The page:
Friday, July 18, 2008

Blood Diamond

Past posts pertaining to the movie "Blood Diamond":
(For credit, you may click on the link below and answer the questions in the post.)
http://hansengeorge.blogspot.com/2008/04/global-citizenship.html
(For credit, answer the "Comprehension Questions" or the "Discussion Activity Questions.")
http://hansengeorge.blogspot.com/2007/09/sierra-leone.html
"Adbusting" Project - Create an "Adbusters" style poster focusing on the issue of conflict diamonds. See the link below for more detail on "adbusting," project requirements and more resources on the issue of conflict diamonds.
http://hansengeorge.blogspot.com/2007/10/adbusting.html
Similar Project Ideas:
http://www.rethinkingschools.org/archive/14_02/adv142.shtml
Visit this link for samples of "Adbuster" posters on the issue of conflict diamonds:
http://hansengeorge.blogspot.com/2008/05/samples-of-student-work.html
Important: If you choose to answer questions from one of these past blog posts, post your comments in the comments section here.
Resources: BBC - Information on Children in Crisis including Child Soldiers:
http://www.bbc.co.uk/worldservice/people/features/childrensrights/childrenofconflict/soldier.shtml
History Channel - "Blood Diamond" (MANY useful resources):
http://www.history.com/minisites/blooddiamonds
Another Project Suggestion:
Visit the links below. Comment on Beah's experiences as a child soldier.
A Long Way Gone - The true story of a child soldier:
http://www.alongwaygone.com/
Multimedia Clips - A Long Way Gone:
http://www.alongwaygone.com/media.html
Youtube Video - Ishmael Beah:
http://www.youtube.com/watch?v=5K4yhPSQEzo

Lessons and Resources on the Web about the film:
http://www.hhsdrama.com/documents/LectureBloodDiamond.pdfhttp://www.hhsdrama.com/BloodDiamond.htm
Kanye West Video: "Diamonds from Sierra Leone"
http://youtube.com/watch?v=Ebbn7mOGegw

15 comments :

Copus US said...

could i just write down what i watched on Blood Diamond if ive already watched it elsewhere?

Lea Hansen-George said...

copus - One think you could do is answer the comprehension questions:
1. What is a conflict diamond?
2. What is the Kimberley Process?
3. Who is responsible for keeping conflict diamonds off the world market?
4. Do you think the movie will change the way consumers think about diamonds?
5. Now that you are aware of this issue, how are you going to respond?

Or, you may complete one of the other projects described on this or past blogs on the subject of conflict diamonds.

Copus US said...

i can do the comp ?

Copus US said...

conflict Diamond is probably a term in using the fight for diamonds and all that. They probably would have to kill alot of people to do it in order to get the diamonds.

Lea Hansen-George said...

copus - I have addtional information on the topic of conflict diamonds on the blog. Search "conflict diamonds," "conflict diamonds" or "Sierra Leone."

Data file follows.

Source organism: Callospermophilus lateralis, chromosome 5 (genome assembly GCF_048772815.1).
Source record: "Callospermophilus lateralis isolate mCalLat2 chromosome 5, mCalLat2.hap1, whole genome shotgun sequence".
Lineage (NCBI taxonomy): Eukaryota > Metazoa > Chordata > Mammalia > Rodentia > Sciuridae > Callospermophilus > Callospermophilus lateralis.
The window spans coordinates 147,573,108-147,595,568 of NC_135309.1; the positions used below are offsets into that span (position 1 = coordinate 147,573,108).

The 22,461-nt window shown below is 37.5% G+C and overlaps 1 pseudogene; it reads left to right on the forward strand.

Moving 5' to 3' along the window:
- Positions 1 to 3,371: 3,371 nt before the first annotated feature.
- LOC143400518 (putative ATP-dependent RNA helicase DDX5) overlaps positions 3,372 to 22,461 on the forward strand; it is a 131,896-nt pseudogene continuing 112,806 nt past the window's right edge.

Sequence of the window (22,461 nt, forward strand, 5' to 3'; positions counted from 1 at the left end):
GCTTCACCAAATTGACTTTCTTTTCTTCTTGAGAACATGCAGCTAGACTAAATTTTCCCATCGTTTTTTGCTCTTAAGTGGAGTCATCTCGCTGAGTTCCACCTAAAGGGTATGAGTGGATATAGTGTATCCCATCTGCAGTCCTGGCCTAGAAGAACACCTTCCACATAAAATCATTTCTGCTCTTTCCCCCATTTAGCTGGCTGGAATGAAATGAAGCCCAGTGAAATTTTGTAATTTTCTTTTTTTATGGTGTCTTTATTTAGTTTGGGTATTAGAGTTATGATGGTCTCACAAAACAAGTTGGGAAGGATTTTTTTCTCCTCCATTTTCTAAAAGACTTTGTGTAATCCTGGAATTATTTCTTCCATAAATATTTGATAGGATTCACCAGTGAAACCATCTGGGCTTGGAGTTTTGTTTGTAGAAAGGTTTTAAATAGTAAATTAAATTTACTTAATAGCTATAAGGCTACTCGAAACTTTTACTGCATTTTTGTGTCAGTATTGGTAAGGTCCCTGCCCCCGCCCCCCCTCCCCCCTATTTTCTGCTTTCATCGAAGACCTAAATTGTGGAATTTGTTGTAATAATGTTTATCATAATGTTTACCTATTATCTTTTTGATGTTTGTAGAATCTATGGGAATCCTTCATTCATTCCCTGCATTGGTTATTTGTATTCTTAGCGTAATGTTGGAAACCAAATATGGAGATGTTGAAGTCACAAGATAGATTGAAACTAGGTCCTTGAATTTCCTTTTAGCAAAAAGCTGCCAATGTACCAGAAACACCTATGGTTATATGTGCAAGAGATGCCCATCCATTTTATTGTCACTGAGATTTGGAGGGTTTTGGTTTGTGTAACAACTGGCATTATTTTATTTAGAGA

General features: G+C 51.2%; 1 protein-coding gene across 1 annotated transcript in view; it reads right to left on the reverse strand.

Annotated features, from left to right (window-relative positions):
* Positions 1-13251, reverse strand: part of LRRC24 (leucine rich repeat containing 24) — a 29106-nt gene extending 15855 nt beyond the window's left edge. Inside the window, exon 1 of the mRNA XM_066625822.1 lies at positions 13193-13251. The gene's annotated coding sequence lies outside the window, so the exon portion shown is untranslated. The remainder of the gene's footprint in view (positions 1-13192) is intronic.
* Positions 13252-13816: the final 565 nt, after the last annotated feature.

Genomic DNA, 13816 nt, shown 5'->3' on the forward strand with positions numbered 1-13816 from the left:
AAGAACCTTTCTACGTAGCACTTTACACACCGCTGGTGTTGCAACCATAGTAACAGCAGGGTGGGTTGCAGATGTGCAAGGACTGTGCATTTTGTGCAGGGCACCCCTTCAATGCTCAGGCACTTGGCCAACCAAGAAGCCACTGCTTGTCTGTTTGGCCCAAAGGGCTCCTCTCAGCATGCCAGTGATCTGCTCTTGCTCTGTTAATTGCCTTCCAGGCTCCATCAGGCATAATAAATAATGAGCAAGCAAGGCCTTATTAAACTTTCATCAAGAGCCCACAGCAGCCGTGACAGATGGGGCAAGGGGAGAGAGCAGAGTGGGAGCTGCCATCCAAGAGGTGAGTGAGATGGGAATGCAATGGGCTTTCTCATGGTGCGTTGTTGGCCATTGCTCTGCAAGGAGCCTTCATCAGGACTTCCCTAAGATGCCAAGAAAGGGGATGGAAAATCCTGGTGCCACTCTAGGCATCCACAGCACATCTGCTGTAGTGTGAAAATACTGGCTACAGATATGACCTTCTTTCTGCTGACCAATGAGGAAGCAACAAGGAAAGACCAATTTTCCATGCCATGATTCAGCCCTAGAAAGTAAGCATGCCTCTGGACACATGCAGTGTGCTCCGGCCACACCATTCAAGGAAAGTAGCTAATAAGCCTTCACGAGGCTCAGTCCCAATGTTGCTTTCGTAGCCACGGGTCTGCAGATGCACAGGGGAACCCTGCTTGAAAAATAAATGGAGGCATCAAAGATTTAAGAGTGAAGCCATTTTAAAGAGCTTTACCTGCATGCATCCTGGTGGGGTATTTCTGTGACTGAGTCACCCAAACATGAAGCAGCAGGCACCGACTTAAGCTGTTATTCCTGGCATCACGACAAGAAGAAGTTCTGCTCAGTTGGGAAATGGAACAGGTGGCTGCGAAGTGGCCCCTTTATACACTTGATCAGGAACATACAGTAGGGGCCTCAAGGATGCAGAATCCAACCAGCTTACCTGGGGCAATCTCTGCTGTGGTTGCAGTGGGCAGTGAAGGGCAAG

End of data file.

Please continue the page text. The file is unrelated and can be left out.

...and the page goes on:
Copus US said...

So a conflict diamond is a diamond that is found and sold during when a war is going on.

Copus US said...

The Kimberly Process is proabably a process popularly known as KPCS, a process designed to certify the origin of rough diamonds from sources which are free of conflict.

Copus US said...

Scientists and the US

Copus US said...

On the fifth question i do not know maybe call alot of people and have them sign a petition.

Copus US said...

I don't know about the fourth question haven'[t found anything on it could you give me a website that could help me?

Copus US said...

It would deffininately change the way people buy diamonds and it will also change the way people look at diamonds.

Copus US said...

question four.

Lea Hansen-George said...

copus- About #5...Was that the question pertaining to what we should do as consumers?

If so, last semester, quite a few of my Civics kids wrote letters to Wal-Mart, Jostens, etc. asking about their diamond policies. If a company did not have a diamond policy and seemed to not take the issue seriously, some of my kids indicated that if they did buy a diamond in the future, they would not buy it from those companies.

Another thing some of my kids did was visit Human Rights Watch and Amnesty International's websites. I can't remember if they signed petitions or not. I just remember quite a few kids studying the issue further. I even remember parents telling me it was the topic of evening conversation for quite some time! (I'm glad kids were interested in the topic and eager to learn more. More importantly, I'm glad they were sharing what they learned with their parents and freinds!)

Have you shared what you learned about this topic with anyone?

Copus US said...

no but i am planning on sharing it to my parents and no it was pertaining to how i would respond to it.

Lea Hansen-George said...

copus- I think this is #7! If so, you are finished! YAAAA! With one day to spare!